Doctor Who: The Fear of Pants

Is there anything more terrifying than British children? How about British children laughing? Or British children laughing and singing spooky nursery rhymes?

Whether they’re cooing, “Have you seen my mummy?” or “Have you come to take me away?”, Doctor Who has a history of using British children to spooky effect. They are a surefire way to freeze the blood. American children are less terrifying, but certainly more menacing, but what do you expect? The Yanks have always been barbaric.

For those hoping for a little more resolution to the whole River Song/Melody Pond saga, “Night Terrors” might be a bit of a disappointment. Not only are Amy and Rory seemingly unconcerned with finding their infant daughter, their appearance in this episode is strictly filler. They could have been sidelined all together, considering how little they add to the episode. No, the Doctor is definitely front and center here, along with a lovely guest turn by Daniel Mays, who plays that rarest of creatures in modern drama, the caring father.

It all starts when a frightened (and frightening) little boy inadvertently sends a distress call to the Doctor via psychic paper. We’ve seen this before, most notably used by River Song to summon the Doctor in season four’s “Silence in the Library.” The Doctor, being the Doctor, decides to make a house call, and I immediately thought of the parallels between this story and young Amelia Pond’s crack in the wall. What might have been a nice episode putting Amy’s own experience with the Doctor in perspective, instead discards this obvious parallel and sends Rory and Amy off on their pointless “B” story. Pity. Though, I suppose Amy’s involvement would have felt too maternal, considering her own loss of a child. And “Night Terrors” is strictly about the boys.

As the Doctor attempts to help Alex (Daniel Mays) and his terrified (and terrifying) son George (Jamie Oram) sort out what monsters might be lurking in the cupboard (Hitler, perhaps?), we definitely begin to feel shades of The Twilight Zone creeping in. A spooky little boy, seemingly in control of the universe, wishing away whatever displeases him? Feels familiar, and Mark Gatiss’s script makes it abundantly clear that the boy who’s afraid of everything is in charge of his own fear (and everyone’s else’s, too).

The Eleventh Doctor is a natural with children, and we’ve seen him interact with them many times. From Amelia Pond to the kids in “The Beast Below” to Kazran Sardick in “A Christmas Carol,” he’s quickly becoming not just the Doctor, but he Pediatrician. Luckily, Matt Smith’s own childlike zeal works well in this role.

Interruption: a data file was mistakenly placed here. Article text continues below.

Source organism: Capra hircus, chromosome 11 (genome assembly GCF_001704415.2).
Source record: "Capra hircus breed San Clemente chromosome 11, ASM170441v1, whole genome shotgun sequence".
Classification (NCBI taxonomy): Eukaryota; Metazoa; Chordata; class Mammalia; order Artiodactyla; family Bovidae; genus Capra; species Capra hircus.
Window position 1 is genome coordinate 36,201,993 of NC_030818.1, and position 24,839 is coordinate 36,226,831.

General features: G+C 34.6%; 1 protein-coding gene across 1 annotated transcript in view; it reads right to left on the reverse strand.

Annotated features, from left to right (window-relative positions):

He manages to untangle the mystery behind George’s fears and empower those who need it most to overcome what frightens them. Daniel Mays steals the show, however, with his heartfelt and often aching performance of a dad who just wants what’s best for his son. Still, I can’t help thinking the moral of the story here is that kids with OCD and pantophobia are probably from space. Though I suppose any kids with pantophobia probably aren’t watching scary episodes of Doctor Who, so never mind. 

Fans of gay cinema get a special treat in “Night Terrors” in the form of Andrew Tiernan. As you may recall, Andrew played Ned’s beloved Gaveston in Derek Jarman’s Edward II, one of those movies that totally f**ked me up in all the best and most profound ways. It’s good to see him again! 

When it comes to creating those “scary, but not too scary” moments, the kind that make the more vulnerable viewers hide their eyes or run to the kitchen for more vodka, no one does it better than Doctor Who, and “Night Terrors” works splendidly on that level. However, it does feel like it’s been pieced together by a lot of other parts, not just from The Twilight Zone, but from other pieces of leftover Doctor plot devices (psychic paper distress calls, perception filters, doll-like automatons). We’ve seen it all before. Where and how this might be significant to the mythology set forth in “The Impossible Astronaut” remains to be seen. Hopefully, next week’s “The Girl Who Waited” brings Amy and Rory back into the game.

Best line of the week:
The Doctor: Whatever’s inside that cupboard is so terrible—so powerful—that it amplified the fears of an ordinary little boy across all the barriers of time and space. Through crimson stars and silent stars and tumbling nebulas, like oceans set on fire. Through empires of glass and civilizations of pure thought. And a whole terrible wonderful universe of impossibilities. You see these eyes, they’re old eyes. And one thing I can tell you, Alex: monsters are real.
Alex: You’re not from social services, are you?

Please don’t yell at the Doctor.

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